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Behavioral and Brain Sciences employs a rather unique practice called "Open Peer Commentary": An article of major significance is published, a large number of fellow scholars comment on it, and then the original author responds to all of them. The approach has many virtues, one of which being that it lets you see where a community of scholars and thinkers stand with respect to a controversial or provocative scientific idea. And in the latest issue of the journal, this process reveals the following conclusion: A large body of political scientists and political psychologists now concur that liberals and conservatives disagree about politics in part because they are different people at the level of personality, psychology, and even traits like physiology and genetics.
That's a big deal. It challenges everything that we thought we knew about politics—upending the idea that we get our beliefs solely from our upbringing, from our friends and families, from our personal economic interests, and calling into question the notion that in politics, we can really change (most of us, anyway).
Abstract: Disputes between those holding differing political views are ubiquitous and deep-seated, and they often follow common,
recognizable lines. The supporters of tradition and stability, sometimes referred to as conservatives, do battle with the supporters of
innovation and reform, sometimes referred to as liberals. Understanding the correlates of those distinct political orientations is
probably a prerequisite for managing political disputes, which are a source of social conﬂict that can lead to frustration and even
bloodshed. A rapidly growing body of empirical evidence documents a multitude of ways in which liberals and conservatives differ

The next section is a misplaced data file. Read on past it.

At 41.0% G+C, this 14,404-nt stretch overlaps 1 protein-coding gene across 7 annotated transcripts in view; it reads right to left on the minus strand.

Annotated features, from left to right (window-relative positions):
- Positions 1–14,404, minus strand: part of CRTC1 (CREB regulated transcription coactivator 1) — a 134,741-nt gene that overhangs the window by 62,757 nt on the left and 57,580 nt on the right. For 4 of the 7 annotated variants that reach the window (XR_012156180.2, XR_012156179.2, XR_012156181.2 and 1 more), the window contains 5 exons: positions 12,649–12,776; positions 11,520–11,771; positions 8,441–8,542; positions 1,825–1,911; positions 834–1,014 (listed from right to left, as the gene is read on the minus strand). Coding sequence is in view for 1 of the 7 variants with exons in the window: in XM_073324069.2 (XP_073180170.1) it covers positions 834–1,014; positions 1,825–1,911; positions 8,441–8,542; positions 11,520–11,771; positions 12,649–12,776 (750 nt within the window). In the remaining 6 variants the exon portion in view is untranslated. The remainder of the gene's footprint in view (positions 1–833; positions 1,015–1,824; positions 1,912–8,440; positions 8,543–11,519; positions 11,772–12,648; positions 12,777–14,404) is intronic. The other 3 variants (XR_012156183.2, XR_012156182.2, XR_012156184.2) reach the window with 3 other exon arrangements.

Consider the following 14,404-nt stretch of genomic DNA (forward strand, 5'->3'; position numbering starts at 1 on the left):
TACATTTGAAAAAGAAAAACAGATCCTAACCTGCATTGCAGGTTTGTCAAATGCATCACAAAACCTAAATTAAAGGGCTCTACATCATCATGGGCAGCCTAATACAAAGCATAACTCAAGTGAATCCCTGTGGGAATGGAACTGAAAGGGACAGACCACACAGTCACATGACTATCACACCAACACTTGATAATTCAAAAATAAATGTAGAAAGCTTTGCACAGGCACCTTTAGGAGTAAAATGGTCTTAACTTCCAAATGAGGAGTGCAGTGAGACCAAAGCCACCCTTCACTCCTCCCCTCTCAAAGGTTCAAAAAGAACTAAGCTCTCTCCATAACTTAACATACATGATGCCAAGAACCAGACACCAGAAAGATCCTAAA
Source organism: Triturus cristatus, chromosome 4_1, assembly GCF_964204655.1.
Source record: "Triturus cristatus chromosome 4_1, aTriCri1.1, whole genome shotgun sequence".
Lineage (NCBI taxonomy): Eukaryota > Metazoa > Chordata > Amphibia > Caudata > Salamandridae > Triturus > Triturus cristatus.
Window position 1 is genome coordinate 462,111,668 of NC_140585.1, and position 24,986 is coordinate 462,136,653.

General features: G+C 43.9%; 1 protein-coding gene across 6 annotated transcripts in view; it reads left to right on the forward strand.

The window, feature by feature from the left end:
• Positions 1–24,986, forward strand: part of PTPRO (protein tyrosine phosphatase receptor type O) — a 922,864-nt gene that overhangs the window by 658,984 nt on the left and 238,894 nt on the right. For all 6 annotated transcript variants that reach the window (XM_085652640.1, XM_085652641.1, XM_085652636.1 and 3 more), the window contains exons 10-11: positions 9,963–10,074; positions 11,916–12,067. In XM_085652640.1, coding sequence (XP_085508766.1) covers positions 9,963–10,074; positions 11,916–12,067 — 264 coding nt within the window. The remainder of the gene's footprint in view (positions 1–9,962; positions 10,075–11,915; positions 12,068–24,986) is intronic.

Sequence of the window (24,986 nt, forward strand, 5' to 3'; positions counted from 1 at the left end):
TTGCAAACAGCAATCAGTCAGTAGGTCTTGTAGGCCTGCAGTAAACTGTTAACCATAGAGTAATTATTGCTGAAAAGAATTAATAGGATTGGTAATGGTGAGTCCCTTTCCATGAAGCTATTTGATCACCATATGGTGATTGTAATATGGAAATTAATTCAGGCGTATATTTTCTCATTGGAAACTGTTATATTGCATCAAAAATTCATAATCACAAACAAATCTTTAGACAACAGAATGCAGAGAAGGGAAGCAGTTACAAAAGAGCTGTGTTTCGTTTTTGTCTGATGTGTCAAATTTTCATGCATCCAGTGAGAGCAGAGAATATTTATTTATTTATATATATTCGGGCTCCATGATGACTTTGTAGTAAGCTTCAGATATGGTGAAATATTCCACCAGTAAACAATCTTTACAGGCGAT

from each other in purviews of life with little direct connection to politics, from tastes in art to desire for closure and from disgust
sensitivity to the tendency to pursue new information, but the central theme of the differences is a matter of debate. In this article,
we argue that one organizing element of the many differences between liberals and conservatives is the nature of their physiological
and psychological responses to features of the environment that are negative. Compared with liberals, conservatives tend to register
greater physiological responses to such stimuli and also to devote more psychological resources to them. Operating from this point of
departure, we suggest approaches for reﬁning understanding of the broad relationship between political views and response to the
negative. We conclude with a discussion of normative implications, stressing that identifying differences across ideological groups is
not tantamount to declaring one ideology superior to another.
imho, the average liberal in my experience and on ATS . . . is brazenly and dangerously out of touch with reality so much as to be living in lala land
originally posted by: ManBehindTheMask
What's that say when society can't deal w you being a conservative so much that they have to do a study so they can say something's wrong w you.
Another division tactic
My god I don't want to live on this planet anymore
“There’s great overlap between religious beliefs and political orientations,” says one of the study authors, Jordan Peterson of University of Toronto’s department of psychology. “We found that religious individuals tend to be more conservative and spiritual people tend to be more liberal.
“Inducing a spiritual experience through a guided meditation exercise led both liberals and conservatives to endorse more liberal political attitudes.”